Once you have enjoyed this book, be sure to seek out McDougall's just-published "Freedom Just Around the Corner: A New American History: 1585-1828".
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6 of 6 people found the following review helpful By A Customer on December 12, 1997
Format: Paperback
With the subtitle "A history of the North Pacific from Magellan to MacArthur" and a thickness of 2.5 inches, this Pulitzer Prize-winning author's book might seem awfully heavy reading.
It's not.
Let the Sea Make a Noise has all the elements of a world-class adventure yarn, made more exciting because the tale is actually true. McDougall begins by exploring different ways of enticing casual readers to plunge into his story. Thanks to this device and his flowing style, you're well into the book before coming up for air. By then, however, you'll be enmeshed in the ebbs and flows among Spanish California, Imperial Russia, Japan, Alaska, the kingdom of Hawaii and the United States.
Any story, no matter how gifted the writer, lives or dies by the elements of the tale. McDougall has chosen well -- during the last four centuries the Pacific has been washed by successive waves of expansion, conquering, defeat, retreat, retrenchment and return.
McDougall carefully shows how two countries' interactions have affected other countries -- sometimes in surprising and unexpected ways. He intersperses his narrative with conversations among historical figures that a reader might initially find artificial but eventually will anticipate.
McDougall correctly realizes that tales of momentous times read best when they're seen through the eyes of the people experiencing them.
After all, people make history.
c1997, Camie Foster
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6 of 6 people found the following review helpful By loce_the_wizard VINE VOICE on June 24, 2008
Format: Paperback
"Let the Sea Make a Noise" forges historical scholarship with insightful notions about the realms encompassing the north Pacific Ocean. The author, Walter A. McDougall, spent untold hours researching and organizing minutia then interweaving vast history replete with sensory details; human and political failings, dreams, and successes; meteorological and geographic facts; and overlooked, obscure bits of history.

Consequently, the book itself is somewhat overwhelming for it is nearly impossible to absorb this level of detail or maintain a clear understanding of the myriad relationships and ideologies the author presents.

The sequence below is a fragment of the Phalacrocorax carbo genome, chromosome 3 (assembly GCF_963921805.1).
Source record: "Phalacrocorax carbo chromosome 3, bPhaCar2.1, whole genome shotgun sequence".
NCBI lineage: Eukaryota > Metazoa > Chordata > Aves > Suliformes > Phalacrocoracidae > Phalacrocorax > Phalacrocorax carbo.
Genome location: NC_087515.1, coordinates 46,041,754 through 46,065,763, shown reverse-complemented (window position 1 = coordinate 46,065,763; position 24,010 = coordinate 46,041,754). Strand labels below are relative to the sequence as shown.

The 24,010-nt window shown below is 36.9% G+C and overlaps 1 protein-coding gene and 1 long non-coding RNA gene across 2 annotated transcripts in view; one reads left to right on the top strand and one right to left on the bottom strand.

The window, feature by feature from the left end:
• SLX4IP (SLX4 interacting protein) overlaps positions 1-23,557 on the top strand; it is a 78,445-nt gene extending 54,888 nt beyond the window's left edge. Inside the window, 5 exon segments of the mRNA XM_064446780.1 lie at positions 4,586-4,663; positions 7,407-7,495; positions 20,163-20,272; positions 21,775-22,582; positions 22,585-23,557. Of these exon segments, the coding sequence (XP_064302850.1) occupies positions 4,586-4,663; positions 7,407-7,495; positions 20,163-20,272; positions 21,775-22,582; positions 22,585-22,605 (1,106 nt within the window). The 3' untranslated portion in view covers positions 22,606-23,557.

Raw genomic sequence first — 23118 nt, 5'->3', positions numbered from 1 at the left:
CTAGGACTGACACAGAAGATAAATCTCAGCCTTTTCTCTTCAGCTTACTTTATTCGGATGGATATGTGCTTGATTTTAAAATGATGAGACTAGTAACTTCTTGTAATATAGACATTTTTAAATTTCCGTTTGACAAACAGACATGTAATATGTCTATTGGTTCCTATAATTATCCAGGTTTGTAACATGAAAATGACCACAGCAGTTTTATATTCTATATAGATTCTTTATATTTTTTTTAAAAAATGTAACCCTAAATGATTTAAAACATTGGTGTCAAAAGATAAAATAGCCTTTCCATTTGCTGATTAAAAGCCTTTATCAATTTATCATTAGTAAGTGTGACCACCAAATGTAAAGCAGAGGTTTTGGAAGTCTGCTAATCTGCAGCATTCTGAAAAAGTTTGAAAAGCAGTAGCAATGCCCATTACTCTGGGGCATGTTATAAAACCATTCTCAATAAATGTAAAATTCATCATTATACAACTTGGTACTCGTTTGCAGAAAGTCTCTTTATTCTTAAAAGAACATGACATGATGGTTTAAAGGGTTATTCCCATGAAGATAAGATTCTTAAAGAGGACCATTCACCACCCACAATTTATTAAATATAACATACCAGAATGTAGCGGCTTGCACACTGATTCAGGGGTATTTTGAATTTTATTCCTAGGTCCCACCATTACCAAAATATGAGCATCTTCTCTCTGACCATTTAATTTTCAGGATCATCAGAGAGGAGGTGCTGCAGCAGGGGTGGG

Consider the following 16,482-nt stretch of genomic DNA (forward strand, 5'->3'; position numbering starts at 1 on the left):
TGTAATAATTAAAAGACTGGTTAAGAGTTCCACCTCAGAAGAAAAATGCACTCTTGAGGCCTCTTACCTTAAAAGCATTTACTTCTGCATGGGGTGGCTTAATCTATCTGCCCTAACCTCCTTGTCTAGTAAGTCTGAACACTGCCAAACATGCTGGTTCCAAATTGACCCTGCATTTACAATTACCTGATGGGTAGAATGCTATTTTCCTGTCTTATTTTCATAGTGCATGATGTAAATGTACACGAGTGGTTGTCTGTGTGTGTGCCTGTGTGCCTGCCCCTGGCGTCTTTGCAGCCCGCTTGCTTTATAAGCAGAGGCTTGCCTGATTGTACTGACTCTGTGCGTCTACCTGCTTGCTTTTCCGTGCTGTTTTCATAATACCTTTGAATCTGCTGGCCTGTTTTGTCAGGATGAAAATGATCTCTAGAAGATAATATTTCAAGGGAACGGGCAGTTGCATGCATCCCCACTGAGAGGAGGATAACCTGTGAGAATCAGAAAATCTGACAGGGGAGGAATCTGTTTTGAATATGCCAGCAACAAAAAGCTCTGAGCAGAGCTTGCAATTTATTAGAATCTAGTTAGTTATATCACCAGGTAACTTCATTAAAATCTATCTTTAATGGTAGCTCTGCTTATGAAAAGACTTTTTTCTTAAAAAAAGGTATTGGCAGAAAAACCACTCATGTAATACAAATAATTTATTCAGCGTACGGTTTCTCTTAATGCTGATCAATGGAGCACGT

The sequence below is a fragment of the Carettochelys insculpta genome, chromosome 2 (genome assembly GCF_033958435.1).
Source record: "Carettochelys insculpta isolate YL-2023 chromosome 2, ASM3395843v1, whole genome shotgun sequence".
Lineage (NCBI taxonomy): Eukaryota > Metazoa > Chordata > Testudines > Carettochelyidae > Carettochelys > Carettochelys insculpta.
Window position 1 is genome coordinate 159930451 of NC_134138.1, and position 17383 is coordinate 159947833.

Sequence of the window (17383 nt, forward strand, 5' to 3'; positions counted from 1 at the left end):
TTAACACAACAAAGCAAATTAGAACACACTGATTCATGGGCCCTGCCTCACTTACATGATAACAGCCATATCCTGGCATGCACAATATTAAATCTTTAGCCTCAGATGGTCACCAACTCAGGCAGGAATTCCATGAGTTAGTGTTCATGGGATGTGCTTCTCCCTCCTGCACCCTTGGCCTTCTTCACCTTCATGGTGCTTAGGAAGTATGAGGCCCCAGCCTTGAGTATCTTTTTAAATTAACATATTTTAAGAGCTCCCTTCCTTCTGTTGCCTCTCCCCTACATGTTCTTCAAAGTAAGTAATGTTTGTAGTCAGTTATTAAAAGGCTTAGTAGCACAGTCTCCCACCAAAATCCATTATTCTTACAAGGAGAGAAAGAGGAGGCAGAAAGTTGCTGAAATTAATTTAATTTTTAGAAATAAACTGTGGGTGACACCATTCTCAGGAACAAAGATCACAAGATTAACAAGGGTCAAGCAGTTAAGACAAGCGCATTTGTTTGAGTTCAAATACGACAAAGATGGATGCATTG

I suppose having too much detail is better than not enough in any book of this sort, and Mr. McDougall is never shy about throwing in what may be a touch of conjecture. One cannot really know what some of the many people profiled here might have been thinking, but ultimately the scope of the book prevails, and one must admire the tenacity and effort funneled in to this book.

Be prepared to invest some time reading this history but be forewarned that you may have to put the book down from time to time to let the facts and information swamp you like a big wave---and I found I wasn't always that eager to jump back in for more.
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5 of 5 people found the following review helpful By A Customer on April 11, 1999
Format: Paperback
As a former student of Professor McDougall, I am fully aware of his many talents as a teacher and a writer. In Let the Sea Make a Noise, Professor McDougall shares all of his talents in a most enjoyable fashion.
The running conversation between several of the siginficant personalities who shaped the history of the Pacific explains why events unfolded as they did. Although lighthearted at times, these conversations clearly set forth the policies and morals possessed by the nations who constantly struggled in this vast expanse.
Similarly, Professor McDougall's descriptions of the significant events of this era are outstanding. It often feels like you are there.
Most noteworthy, Professor McDougall cuts to the heart of the issues, shares only the essential facts, and demonstrates their significance. Thus, the reader can appreciate the complex multitiude of attitudes, personalities, and morals that caused nations to act the way they did.
Always entertaining and certainly insightful, this book is a must read for any person interested in the history of this region.